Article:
From Kerala:

Kodungalloor Ministers, leading historians and social activists in the state visited the various historical sites and monuments in Kodungalloor and nearby areas and discussed the course of action to be taken to preserve the rich historic legacy of the ancient town, known in ancient times as Musiris.

The historians- K.N. Panikkar, Rajan Gurukkal, Michael Tharakan, P.J. Cherian and M.R. Raghava Varrier,Tourism Minister Kodiyeri Balakrishnan, Finance Minister T.M. Thomas Isaac, Revenue Minister K.P. Rajendran and the former Vice-Chancellor of Kerala University B. Ekbal were among those who teamed up to take the first step for the unique initiative as a sequel to an announcement made in the State Budget, which had set apart Rs.50 lakh for working out a comprehensive plan to protect the historical heritage of Kodungalloor.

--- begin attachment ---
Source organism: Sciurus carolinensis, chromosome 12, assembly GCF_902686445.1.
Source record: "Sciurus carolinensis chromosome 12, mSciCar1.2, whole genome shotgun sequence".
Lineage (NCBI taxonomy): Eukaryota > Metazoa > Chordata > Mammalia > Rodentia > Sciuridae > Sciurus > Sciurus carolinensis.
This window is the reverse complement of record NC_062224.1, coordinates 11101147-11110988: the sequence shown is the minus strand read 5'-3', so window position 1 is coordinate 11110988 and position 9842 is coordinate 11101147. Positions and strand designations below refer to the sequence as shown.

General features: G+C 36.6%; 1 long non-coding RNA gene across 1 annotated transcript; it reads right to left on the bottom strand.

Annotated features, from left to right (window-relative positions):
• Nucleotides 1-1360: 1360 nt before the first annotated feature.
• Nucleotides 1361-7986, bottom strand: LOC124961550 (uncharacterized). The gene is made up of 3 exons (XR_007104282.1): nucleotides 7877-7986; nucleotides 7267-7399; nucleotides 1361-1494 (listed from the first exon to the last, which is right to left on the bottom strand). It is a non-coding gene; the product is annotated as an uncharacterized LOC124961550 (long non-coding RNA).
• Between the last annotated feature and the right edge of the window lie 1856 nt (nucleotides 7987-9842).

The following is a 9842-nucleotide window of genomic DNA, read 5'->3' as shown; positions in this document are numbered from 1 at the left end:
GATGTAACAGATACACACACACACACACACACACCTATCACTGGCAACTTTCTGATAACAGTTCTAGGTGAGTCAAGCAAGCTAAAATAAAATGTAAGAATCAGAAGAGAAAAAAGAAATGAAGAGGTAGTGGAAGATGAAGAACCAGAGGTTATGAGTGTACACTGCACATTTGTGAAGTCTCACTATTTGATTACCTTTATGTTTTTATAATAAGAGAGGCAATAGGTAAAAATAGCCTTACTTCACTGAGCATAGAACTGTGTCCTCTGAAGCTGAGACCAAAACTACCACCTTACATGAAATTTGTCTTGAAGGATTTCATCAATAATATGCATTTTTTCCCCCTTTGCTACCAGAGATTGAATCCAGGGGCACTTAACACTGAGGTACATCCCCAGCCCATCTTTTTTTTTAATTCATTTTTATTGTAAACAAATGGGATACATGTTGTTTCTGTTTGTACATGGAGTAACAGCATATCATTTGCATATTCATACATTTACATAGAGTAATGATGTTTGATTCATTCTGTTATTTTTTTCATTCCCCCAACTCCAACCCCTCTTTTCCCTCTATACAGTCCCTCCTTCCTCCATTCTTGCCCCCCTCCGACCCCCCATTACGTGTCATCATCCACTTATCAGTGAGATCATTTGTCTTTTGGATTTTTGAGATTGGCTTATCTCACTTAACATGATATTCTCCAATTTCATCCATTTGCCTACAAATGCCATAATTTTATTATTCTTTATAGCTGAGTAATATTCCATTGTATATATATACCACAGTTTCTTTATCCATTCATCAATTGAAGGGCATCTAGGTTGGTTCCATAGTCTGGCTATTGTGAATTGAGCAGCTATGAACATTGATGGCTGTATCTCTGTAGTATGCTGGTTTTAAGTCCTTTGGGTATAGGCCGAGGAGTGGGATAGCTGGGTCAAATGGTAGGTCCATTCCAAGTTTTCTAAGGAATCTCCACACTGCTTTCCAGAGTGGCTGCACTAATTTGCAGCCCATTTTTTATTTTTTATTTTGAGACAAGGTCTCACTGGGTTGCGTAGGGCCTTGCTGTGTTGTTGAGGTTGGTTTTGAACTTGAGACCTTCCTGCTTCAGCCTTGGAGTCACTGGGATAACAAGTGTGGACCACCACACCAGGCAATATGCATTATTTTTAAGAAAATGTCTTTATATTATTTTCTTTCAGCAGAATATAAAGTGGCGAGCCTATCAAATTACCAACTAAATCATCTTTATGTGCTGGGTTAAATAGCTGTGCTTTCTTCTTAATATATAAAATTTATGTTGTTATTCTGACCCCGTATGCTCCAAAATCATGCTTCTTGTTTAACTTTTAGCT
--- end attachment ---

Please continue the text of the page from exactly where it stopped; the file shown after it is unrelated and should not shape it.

A committee with Dr. Panikkar as chairman was formed to prepare a plan of action and the Kerala Council for Historical Research (KCHR) chosen as the nodal agency and the committee would prepare a plan within two months.

The project aims to develop areas of ancient historical importance such as Kodungalloor Bhagavathi temple, Cheraman Masjid, Azhikkode Mosque, Kodungalloor Kovilakom, Kottappuram fort, archeological area of Pattanam and the Jewish synagogue in Chendamangalam, and will be implemented with the help of the Union Government.

Kodungalloor was a critical trade link in India's ancient maritime history. It was known as Musiris to Pliny the Elder, who describes it as "primum emporium Indiae".

Roman gold and silver coins bearing impressions of Roman Emperors Tiberius and Nero were discovered in the village of Parur near the town during 2000.

The town was nearly completely destroyed by the Portuguese on September 1, 1504 in retaliation for the Samoothiri Raja's actions against them.